Saw Me Some Movies – The Guest (2014)


by Jay

This past Memorial Day I watched several movies, one of which was Adam Wingard’s 2014 genre homage, The Guest. This movie succeeds for me because I completely had this movie pegged wrong. And I loved that fact. I was expecting at least an interesting twist on the serial killer thriller genre staple, and to an extent that’s exactly what I got; however, there is a level of “cuckoo banana bonkers” that I found in this movie that made me all warm inside.

The story is about a family who is still mourning the loss of their oldest son, who died in Iraq while serving his country. They are visited by a stranger, a stranger who we see hauling ass with a 20-30 lb. ruck on his back mere minutes before, and he seems to have hardly broken a sweat. Already this dude freaks me out – if he ain’t pantin’ for breath and pouring sweat, I’m suspicious. But, those are my hang ups and have nothing to do with the narrative’s weaknesses.

The aforementioned near perfect specimen of athleticism is David, a former comrade in arms of the family’s fallen son, Caleb. This guy, David,  has an icy stare but oozes charm with a “yes ma’am, no ma’am, golly gee” kinda way, and he just about melts the heart of the mourning mom, Mrs. Peterson. Oh, before I forget, this flick has a great cast of character actors, many of whom you might be like, “Oh, hey, where do I know them from?” or “Oh sweet! S/He is in this!”

The titular character, The Guest, a.k.a David, is played by Downton Abbey alum Dan Stevens. I’d only known him from the Abbey, and completely forgot about that role when I watched this movie. He completely owns this movie. Like, from the moment we see him running down a semi-rural road, this dude is in charge. And the parents are played by two fantastic actors, both of whom are primarily known as character actors, which is a shame because they can both act circles around many. The father, Mr. Peterson, is played by Leland Orser, and his wife is played by Sheila Kelly. I could watch these two just play off of each other, passive aggressively working through their grief, but the movie only gave us so much of that, which is a shame. You may recognize Orser as Liam Neeson’s SpecOps comrade in arms in the Taken trilogy, and you may recognize Kelly as one of the ensemble in Cameron Crowe’s Gen X romcom, Singles.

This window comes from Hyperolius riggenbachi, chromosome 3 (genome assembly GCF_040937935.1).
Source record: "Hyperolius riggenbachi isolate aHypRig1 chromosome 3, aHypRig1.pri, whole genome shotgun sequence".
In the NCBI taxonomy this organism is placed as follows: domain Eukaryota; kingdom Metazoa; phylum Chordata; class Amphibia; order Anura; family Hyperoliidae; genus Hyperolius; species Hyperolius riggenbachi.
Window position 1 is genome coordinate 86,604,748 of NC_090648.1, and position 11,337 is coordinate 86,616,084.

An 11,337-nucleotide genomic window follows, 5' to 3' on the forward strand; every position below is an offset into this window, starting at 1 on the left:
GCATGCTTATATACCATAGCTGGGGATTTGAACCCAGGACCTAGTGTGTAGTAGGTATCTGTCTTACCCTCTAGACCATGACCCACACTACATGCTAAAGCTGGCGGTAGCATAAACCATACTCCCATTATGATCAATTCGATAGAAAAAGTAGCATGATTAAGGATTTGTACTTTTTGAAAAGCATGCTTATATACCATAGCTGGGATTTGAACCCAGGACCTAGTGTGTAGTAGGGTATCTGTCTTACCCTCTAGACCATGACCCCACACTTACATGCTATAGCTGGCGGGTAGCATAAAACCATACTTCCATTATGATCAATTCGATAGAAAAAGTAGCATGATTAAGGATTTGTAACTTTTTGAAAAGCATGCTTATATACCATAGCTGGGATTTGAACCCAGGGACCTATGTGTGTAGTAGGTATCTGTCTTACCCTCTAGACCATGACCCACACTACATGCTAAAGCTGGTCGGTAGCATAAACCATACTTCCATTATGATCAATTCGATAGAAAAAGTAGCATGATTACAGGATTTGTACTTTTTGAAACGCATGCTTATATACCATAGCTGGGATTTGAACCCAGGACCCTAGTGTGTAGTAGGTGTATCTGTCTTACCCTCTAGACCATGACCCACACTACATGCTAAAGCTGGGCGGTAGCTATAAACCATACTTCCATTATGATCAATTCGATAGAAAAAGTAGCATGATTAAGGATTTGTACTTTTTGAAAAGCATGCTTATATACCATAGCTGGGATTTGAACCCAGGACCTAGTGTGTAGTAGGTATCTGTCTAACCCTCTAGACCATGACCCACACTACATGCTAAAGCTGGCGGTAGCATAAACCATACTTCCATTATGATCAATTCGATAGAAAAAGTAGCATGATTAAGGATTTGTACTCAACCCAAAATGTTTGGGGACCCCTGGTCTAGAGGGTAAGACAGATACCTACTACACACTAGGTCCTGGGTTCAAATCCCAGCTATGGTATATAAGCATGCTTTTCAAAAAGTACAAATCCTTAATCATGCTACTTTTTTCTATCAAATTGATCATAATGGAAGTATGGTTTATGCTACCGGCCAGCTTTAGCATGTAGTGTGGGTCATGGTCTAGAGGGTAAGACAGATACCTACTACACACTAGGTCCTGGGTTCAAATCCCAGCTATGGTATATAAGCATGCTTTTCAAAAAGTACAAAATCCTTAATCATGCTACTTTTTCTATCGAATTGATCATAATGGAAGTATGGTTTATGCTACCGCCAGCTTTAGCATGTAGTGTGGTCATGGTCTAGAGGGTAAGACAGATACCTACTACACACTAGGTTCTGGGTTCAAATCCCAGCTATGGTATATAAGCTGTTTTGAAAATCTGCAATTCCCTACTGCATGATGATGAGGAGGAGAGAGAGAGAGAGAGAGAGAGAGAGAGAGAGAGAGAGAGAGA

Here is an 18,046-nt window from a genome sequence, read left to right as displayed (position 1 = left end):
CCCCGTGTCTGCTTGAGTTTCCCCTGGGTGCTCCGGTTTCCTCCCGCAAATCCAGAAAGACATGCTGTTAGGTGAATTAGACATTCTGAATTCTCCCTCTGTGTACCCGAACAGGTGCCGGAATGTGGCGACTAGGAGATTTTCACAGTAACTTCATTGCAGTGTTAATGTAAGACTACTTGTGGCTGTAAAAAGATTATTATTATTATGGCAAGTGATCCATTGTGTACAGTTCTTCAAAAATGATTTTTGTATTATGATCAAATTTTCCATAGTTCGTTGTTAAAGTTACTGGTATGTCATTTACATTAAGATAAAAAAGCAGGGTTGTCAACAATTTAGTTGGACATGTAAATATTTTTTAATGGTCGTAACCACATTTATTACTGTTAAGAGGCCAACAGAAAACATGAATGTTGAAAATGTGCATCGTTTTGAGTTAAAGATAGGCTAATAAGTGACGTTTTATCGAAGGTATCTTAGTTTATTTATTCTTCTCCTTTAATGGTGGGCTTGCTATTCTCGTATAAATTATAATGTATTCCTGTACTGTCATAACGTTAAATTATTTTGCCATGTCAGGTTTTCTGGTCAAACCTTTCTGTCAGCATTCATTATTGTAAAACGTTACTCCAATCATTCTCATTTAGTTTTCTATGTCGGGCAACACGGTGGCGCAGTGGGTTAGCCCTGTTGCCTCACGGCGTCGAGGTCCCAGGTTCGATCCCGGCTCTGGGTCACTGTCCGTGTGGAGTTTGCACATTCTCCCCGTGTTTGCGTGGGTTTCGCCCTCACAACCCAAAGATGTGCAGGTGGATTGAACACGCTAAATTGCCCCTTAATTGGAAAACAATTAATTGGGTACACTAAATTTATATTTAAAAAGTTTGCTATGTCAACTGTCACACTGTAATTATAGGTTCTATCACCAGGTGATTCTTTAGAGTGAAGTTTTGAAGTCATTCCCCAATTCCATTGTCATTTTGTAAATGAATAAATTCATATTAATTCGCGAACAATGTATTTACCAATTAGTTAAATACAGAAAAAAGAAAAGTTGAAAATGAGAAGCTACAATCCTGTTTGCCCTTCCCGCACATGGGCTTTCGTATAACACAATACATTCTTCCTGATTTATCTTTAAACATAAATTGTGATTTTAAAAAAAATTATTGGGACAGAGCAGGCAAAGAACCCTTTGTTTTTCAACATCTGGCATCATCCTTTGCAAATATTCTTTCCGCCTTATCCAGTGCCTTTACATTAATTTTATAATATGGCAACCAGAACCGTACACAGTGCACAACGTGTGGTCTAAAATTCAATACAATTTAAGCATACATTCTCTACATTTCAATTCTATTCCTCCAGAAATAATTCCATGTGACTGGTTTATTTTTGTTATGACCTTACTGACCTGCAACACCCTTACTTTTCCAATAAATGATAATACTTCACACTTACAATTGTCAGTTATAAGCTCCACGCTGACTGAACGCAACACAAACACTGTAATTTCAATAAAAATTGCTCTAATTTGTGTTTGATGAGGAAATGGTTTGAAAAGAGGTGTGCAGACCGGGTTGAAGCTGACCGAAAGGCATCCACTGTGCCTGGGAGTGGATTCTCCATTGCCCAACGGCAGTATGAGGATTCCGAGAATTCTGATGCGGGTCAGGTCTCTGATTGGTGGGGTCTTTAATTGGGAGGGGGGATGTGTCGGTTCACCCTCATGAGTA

While the two younger children are also featured in the narrative, and they both do pretty good jobs carrying their weight throughout the movie, I just wasn’t as invested in them. The daughter, Anna, is played by Maika Monroe, and the younger brother, Luke, is played by Brendan Meyer. Both do such a great job with their assigned roles, both in the movie and in the genre. They are the smarter-than-the-narrative audience surrogate. Each thinks that they know better than the other, seeing through plot conventions, but ultimately are proven wrong. I won’t spoil how they’re proven wrong, one more so than the other, but they both pay the price.

This is a nice homage to some of the “drifter killer” movies from the 80s. There are some genre director flourishes here and there, nothing too obvious, but nothing too esoteric. A lot of the atmosphere is created by the rural setting and lighting of scenes. I don’t know why, but I guess having lived through the 80s and 90s, knowing those lighting cues, and having watched my fair share of these types of thrillers, I’m sort of tipped off to seeing and expecting that vibe. The closest vibe for the tone that I can peg for this movie is that it seems like an extended episode of the old HBO anthology series The Hitchhiker. That show was prime 80s sleaze and genre goodness, complete with T&A and gore. And this movie has plenty of tension throughout, some kind of humorous tension, and other times just like, “holy shit, someone’s gonna get their face shot off” kind of tension. It’s good stuff. 

The Untenable Podcast, Episode 43: Point Break 2015, Murders and Acquisitions

“Burn this sunnuvabitch down…”

In this week’s episode, Mike and Jay tackle the world of fanboy absolutists, talk some gaming, and wonder aloud about fan theories and its utility within fandom.